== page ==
The Giller Prize 2019: Shortlist

The shortlist for the 2019 Giller Prize was announced yesterday. This is, arguably, the most prestigious of awards for Canadian literature. The announcement yesterday narrows the playing field from twelve to six. This year I’ve decided to read as many as I can. As it turns out, I’ve already read 4 of the shortlisted titles so finishing the final two before November 18 is quite doable. (In fact, I’ve just picked up a copy of The Innocents from the library. Unfortunately, our local library doesn’t have Small Game Hunting at the Local Coward Gun Club.)


The big surprise is definitely that Atwood’s The Testaments didn’t make the cut. This was her third nomination and she won for Alias Grace in 1996. (The Giller Prize didn’t exist when Handmaid’s Tale came out in 1985.)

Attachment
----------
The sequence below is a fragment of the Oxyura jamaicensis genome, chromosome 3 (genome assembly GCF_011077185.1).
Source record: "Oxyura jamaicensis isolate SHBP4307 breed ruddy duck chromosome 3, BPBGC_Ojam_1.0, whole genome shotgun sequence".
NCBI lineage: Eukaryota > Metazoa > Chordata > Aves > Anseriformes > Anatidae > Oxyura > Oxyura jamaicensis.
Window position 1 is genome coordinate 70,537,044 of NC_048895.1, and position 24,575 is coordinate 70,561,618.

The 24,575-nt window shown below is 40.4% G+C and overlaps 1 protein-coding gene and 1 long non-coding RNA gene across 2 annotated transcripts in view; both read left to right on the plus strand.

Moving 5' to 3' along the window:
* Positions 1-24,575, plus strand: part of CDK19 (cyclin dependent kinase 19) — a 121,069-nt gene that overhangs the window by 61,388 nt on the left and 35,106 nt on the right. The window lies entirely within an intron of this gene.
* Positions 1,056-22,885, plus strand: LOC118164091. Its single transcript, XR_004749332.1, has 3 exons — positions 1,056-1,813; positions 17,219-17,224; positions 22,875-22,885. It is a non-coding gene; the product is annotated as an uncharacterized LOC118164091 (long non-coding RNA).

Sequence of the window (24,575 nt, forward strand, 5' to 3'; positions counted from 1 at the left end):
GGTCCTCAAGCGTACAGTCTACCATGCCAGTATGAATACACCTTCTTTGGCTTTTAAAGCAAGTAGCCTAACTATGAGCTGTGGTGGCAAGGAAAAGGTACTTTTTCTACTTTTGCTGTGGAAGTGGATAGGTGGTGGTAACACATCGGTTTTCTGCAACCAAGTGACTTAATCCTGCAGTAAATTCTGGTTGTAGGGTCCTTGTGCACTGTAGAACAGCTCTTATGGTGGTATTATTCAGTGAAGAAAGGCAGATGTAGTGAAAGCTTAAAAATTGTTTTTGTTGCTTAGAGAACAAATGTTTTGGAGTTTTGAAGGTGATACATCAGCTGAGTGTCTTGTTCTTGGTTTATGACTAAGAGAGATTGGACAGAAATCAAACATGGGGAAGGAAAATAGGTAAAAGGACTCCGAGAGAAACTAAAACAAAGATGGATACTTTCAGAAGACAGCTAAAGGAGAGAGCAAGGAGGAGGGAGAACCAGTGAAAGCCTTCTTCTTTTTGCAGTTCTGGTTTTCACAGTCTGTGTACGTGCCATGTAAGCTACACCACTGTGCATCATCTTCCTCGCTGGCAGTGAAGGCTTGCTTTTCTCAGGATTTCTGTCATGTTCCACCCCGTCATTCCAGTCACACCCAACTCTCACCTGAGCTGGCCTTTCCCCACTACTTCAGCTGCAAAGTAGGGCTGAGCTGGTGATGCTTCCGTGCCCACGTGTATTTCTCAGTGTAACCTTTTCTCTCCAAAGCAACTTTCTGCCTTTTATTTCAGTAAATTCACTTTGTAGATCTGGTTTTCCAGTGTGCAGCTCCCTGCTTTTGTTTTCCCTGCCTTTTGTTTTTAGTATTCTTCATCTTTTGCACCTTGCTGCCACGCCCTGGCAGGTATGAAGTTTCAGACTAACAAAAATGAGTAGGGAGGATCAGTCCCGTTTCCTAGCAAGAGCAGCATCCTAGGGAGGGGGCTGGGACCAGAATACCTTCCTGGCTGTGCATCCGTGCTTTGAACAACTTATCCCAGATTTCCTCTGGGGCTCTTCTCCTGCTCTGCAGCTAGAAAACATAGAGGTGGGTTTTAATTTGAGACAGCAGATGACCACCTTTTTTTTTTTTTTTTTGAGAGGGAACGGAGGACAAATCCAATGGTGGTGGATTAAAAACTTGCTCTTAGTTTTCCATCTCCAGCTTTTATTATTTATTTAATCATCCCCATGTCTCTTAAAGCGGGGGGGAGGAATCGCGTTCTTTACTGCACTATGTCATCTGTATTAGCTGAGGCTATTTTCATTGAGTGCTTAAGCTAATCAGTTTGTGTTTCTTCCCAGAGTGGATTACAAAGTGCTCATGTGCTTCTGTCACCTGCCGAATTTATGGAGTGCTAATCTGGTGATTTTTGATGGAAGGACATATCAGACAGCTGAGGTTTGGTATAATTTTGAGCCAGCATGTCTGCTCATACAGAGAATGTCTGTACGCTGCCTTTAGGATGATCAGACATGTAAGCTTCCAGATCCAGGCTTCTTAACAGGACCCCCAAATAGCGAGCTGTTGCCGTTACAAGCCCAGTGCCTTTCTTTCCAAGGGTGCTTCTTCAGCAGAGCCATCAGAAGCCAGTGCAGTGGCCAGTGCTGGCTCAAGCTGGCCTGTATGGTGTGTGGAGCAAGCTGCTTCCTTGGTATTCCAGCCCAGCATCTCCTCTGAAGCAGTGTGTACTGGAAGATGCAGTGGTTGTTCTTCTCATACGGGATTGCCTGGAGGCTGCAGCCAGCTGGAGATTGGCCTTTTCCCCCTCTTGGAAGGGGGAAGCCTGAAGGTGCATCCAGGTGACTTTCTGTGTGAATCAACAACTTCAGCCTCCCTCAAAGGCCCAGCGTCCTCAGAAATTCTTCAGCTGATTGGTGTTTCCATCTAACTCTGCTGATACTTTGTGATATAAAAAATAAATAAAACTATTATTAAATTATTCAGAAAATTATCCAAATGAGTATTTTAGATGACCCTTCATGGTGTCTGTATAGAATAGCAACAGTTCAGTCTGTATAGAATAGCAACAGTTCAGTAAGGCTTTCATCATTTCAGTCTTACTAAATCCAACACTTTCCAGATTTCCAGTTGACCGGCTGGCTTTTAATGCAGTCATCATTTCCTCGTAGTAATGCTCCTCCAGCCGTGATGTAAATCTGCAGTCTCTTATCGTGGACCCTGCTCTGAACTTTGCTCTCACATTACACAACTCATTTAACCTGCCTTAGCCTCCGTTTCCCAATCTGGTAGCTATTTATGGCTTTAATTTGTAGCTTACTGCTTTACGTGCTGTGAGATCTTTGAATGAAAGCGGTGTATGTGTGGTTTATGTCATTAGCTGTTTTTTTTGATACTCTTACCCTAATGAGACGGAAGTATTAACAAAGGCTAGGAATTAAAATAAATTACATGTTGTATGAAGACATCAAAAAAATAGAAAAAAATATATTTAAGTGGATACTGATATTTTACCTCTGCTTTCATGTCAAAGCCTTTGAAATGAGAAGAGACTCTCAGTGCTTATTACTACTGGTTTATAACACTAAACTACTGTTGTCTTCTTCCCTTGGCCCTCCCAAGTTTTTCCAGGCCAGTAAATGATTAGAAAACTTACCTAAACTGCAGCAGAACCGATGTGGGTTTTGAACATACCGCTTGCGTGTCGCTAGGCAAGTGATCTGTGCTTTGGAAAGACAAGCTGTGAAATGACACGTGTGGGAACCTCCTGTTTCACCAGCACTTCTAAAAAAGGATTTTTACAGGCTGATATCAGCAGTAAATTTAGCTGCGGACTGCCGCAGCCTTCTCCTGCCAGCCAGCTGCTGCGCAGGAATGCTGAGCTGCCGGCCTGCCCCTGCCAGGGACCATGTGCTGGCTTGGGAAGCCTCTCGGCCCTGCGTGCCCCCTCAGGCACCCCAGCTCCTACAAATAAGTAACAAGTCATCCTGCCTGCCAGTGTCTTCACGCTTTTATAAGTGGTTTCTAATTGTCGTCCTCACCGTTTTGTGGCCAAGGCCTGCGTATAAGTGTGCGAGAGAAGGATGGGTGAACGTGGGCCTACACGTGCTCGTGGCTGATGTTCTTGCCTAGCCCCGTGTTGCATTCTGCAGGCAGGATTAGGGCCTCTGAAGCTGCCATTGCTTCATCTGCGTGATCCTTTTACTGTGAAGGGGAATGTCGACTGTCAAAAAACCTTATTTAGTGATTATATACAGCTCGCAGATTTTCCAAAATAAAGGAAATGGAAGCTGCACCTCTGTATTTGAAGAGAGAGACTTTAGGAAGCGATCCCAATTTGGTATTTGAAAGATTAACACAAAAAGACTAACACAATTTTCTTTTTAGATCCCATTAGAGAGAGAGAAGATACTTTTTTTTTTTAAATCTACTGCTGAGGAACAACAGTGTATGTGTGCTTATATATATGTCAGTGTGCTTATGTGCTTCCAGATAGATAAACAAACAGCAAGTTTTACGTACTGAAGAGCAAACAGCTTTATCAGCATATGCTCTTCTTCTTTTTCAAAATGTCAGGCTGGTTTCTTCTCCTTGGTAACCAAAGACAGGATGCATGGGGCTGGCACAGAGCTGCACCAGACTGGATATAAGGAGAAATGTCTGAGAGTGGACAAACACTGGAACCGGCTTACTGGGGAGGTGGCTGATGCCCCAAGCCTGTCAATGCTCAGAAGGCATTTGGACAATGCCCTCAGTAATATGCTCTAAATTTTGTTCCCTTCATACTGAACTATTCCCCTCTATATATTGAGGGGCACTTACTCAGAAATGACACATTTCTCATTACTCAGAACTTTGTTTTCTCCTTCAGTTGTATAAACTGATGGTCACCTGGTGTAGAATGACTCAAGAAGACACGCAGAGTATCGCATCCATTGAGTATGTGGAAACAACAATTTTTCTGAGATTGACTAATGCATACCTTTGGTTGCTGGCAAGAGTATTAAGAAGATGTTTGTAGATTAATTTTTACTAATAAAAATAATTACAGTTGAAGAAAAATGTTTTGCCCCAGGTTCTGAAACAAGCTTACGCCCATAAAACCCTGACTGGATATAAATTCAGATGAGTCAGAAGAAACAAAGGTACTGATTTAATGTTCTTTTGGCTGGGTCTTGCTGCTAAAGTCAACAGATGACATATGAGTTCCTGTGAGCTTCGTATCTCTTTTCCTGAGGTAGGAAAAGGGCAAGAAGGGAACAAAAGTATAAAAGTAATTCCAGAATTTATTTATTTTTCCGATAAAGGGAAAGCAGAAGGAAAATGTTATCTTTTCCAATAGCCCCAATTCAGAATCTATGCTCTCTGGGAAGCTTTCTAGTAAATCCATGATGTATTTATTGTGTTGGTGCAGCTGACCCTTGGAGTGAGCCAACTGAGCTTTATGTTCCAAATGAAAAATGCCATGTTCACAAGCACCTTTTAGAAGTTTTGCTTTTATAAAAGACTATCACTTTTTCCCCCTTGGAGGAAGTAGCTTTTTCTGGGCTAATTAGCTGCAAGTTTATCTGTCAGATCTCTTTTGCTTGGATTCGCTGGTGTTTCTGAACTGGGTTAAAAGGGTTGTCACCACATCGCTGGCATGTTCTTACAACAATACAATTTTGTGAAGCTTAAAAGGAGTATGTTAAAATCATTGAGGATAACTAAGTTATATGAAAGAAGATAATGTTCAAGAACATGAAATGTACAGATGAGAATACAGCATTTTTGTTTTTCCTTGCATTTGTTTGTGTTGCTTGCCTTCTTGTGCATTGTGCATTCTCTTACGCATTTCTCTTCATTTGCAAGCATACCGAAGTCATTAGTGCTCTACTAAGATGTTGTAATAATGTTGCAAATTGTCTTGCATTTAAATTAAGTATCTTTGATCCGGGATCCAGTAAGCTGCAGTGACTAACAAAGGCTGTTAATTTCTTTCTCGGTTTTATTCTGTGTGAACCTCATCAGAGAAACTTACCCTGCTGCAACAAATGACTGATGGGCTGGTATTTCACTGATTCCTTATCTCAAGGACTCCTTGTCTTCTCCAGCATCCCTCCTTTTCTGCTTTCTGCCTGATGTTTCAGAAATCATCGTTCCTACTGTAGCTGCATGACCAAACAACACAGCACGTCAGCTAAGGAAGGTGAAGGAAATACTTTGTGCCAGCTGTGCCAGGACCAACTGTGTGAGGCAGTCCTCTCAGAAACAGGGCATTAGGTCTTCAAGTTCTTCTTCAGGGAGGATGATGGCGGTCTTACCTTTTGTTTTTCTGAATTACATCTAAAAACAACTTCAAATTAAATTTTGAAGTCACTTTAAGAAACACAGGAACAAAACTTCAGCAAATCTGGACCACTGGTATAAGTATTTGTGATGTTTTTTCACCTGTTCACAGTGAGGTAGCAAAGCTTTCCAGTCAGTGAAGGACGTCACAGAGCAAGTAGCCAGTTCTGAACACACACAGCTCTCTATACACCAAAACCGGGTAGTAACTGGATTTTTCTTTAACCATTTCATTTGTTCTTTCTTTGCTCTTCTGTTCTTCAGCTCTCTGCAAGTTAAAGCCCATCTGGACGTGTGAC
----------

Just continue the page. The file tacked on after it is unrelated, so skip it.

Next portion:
I was also surprised to see Bezmozgis’ short story collection make the shortlist over, say, a writer like Andre Alexis. This is Bezmozgis’ third nomination; he has never won. Alexis, on the other hand, won for Fifteen Dogs in 2015. I’m honestly not sure how much previous nominations and wins weigh on the jury’s minds.

If they do, then I could imagine that Michael Crummey stands a good chance of winning this year. He’s only been nominated once before but he seems like an author who should win the Giller Prize. I’ll be curious to see how The Innocents matches up to his previous work. What might work against Crummey is that he’s very much a Newfoundland writer. To the extent that I find his work hard to access as a West Coast Canadian. I just don’t entirely get Newfoundland and I wonder if the jury might feel similar. (The jury members, interestingly enough, are not necessarily Canadians.)